Arafat open to plan of Israeli withdrawal

Palestinian leader backs move only as a first step

diplomats meet in Egypt

March 12, 2004|By Joel Greenberg | Joel Greenberg,CHICAGO TRIBUNE

JERUSALEM - Palestinian leader Yasser Arafat has cautiously welcomed a plan by Israeli Prime Minister Ariel Sharon to withdraw soldiers and settlers from nearly all of the Gaza Strip and some of the West Bank, as three American envoys met Sharon to hear details of the plan.

Israeli Foreign Minister Silvan Shalom discussed the proposal in Cairo yesterday with Egyptian President Hosni Mubarak and Foreign Minister Ahmed Maher. Shalom was the most senior Israeli official to visit Egypt since Sharon took office in 2000.

The flurry of diplomatic activity, which includes a tentatively planned meeting next week between Sharon and his Palestinian counterpart, Ahmed Qureia, comes in advance of an expected trip to Washington by the Israeli prime minister to secure crucial U.S. support for his proposal.

Sharon has said that if he concludes that no progress is possible in the U.S.-backed peace plan known as the road map, he will unilaterally withdraw settlers and soldiers to new "security lines," evacuating most of the settlers from the Gaza Strip and some outlying settlements in the West Bank.

Sharon has called the proposal a "disengagement plan," but Palestinian officials have expressed concern that it is intended to impose boundaries that would leave parts of the West Bank under Israeli control, carving off land they want for a future state.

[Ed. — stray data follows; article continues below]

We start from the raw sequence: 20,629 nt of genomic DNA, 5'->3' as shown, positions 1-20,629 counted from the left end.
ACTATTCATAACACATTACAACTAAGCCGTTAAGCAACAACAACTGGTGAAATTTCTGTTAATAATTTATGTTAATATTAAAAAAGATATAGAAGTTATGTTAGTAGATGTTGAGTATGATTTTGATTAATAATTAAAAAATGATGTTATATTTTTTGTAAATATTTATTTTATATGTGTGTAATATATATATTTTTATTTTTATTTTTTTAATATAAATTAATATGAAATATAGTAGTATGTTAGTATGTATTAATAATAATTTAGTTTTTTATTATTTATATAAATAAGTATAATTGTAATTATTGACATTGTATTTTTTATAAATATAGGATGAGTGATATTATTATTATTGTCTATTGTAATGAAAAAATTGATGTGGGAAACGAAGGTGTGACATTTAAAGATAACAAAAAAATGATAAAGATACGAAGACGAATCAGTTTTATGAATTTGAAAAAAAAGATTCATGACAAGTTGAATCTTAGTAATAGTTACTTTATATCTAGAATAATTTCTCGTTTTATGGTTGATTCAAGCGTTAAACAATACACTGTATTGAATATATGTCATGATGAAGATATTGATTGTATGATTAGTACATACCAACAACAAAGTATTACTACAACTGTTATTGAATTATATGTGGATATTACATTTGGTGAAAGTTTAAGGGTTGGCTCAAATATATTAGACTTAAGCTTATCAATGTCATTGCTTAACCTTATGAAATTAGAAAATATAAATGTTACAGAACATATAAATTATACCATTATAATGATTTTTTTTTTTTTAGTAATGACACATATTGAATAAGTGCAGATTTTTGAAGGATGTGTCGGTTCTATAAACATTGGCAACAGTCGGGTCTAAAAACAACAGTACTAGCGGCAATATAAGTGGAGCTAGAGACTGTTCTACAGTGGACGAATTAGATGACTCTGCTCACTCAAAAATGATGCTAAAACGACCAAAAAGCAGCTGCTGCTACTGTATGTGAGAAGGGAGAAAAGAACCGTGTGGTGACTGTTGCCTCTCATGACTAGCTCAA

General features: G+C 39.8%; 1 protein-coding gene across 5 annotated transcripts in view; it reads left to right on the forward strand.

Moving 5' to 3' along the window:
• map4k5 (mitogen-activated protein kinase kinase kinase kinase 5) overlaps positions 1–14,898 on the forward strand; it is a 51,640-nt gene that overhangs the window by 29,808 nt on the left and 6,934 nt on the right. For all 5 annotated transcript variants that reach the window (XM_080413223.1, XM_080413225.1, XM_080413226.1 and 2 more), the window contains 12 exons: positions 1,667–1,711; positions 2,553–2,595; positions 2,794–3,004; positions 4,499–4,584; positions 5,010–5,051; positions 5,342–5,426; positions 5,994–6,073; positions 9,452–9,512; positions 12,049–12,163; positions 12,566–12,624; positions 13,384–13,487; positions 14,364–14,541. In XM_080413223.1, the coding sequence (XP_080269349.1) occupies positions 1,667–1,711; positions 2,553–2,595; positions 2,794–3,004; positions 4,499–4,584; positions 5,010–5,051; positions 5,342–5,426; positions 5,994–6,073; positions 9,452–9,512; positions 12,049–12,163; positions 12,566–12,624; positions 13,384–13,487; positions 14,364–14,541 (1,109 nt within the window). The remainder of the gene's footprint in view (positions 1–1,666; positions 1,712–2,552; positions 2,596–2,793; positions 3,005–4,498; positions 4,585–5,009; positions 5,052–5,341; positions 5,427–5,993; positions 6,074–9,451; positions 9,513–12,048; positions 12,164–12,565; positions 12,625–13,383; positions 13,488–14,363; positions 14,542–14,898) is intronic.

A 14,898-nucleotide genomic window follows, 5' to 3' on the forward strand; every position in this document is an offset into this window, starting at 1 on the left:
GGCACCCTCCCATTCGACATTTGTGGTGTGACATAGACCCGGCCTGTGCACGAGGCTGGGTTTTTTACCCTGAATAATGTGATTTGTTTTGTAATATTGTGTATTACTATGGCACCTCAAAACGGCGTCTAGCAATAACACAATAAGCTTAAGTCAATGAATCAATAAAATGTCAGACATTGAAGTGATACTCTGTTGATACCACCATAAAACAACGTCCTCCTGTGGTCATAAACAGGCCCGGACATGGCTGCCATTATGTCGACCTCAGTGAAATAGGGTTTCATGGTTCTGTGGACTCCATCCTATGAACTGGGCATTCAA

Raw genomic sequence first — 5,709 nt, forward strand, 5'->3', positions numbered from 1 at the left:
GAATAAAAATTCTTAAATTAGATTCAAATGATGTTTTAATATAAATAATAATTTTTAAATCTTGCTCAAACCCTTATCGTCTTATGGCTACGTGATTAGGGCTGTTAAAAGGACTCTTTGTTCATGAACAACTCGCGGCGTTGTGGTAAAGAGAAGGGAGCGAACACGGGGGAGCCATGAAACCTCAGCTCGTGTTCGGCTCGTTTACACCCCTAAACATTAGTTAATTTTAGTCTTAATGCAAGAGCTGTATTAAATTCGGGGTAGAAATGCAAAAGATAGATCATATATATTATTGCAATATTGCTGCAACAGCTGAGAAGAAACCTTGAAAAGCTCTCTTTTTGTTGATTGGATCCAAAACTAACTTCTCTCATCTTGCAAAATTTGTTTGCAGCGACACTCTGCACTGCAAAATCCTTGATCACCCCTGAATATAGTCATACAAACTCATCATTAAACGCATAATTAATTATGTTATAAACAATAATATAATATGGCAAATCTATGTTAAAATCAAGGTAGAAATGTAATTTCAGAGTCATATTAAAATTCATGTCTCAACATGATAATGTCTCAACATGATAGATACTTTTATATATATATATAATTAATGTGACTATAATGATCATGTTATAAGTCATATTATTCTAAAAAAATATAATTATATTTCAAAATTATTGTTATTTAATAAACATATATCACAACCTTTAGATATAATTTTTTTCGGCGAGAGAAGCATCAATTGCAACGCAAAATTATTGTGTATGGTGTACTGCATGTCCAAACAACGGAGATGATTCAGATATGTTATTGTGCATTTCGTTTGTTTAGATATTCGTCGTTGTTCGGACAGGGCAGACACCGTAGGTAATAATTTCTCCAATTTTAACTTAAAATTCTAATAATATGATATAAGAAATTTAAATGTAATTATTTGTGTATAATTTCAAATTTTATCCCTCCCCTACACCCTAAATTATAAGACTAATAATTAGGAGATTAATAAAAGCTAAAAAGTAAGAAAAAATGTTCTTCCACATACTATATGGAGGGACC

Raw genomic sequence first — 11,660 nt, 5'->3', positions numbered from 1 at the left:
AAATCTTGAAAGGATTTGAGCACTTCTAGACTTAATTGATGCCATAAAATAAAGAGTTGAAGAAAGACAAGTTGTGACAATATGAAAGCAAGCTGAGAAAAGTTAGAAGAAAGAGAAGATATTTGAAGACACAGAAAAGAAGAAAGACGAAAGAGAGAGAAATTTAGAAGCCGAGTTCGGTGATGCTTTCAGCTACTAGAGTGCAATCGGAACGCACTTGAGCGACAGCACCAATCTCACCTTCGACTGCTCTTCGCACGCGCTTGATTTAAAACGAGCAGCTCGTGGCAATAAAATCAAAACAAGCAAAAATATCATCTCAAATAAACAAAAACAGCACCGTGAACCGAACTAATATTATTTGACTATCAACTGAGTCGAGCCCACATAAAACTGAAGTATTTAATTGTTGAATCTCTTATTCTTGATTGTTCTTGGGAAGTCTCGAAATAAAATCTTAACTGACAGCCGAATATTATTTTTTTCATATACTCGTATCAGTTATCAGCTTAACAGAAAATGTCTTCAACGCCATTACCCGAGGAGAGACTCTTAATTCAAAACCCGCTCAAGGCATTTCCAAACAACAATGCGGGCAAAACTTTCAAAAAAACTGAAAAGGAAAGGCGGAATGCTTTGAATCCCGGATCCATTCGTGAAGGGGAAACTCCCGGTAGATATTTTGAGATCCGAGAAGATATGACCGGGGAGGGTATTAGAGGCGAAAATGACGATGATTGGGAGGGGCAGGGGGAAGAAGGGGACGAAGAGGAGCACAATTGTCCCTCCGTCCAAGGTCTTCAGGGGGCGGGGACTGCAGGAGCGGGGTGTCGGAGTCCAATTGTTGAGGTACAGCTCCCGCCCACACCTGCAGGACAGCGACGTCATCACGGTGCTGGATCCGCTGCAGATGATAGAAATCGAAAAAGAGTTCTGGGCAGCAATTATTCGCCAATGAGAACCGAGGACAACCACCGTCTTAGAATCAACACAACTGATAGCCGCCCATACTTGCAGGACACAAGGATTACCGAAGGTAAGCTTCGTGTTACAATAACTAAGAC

Arafat, who initially dismissed Sharon's plan as a ploy, said yesterday that he would welcome it as a step toward a full Israeli withdrawal from the West Bank and Gaza Strip and as part of the road map, which outlines moves to end violence and resume negotiations leading to a Palestinian state next year.

"We welcome any Israeli withdrawal from any part of our occupied land, from Gaza and the West Bank, in order to reach full withdrawal of the army of occupation and its settlers from all the occupied territories," Arafat said in a speech to the Palestinian parliament in Ramallah.

But any Israeli pullout "should be concluded through a resumption of dialogue between us and the Israelis, and in the framework of the implementation of the road map," he added.

Shalom heard a similar message in his meetings in Egypt.

Israel wants Egypt to help secure the Egyptian border with the Gaza Strip to prevent arms smuggling into the area in the event of an Israeli withdrawal. Mubarak reportedly told Israeli journalists traveling with Shalom that Egypt would take measures to secure its side of the border.

The Egyptian intelligence chief, Omar Suleiman, held separate meetings this week with Sharon and Arafat about the withdrawal plan. He told Arafat that Egypt would help reorganize and retrain the Palestinian security forces in the Gaza Strip to maintain order if Israel withdraws, according to Arafat's security adviser, Jibril Rajoub.

But Maher said Egypt had not considered sending troops to Gaza.

Shalom said Israel would coordinate any withdrawal with the United States as well as with Egypt, which he said was seeking such coordination because it borders the Gaza Strip.

The Chicago Tribune is a Tribune Publishing newspaper.

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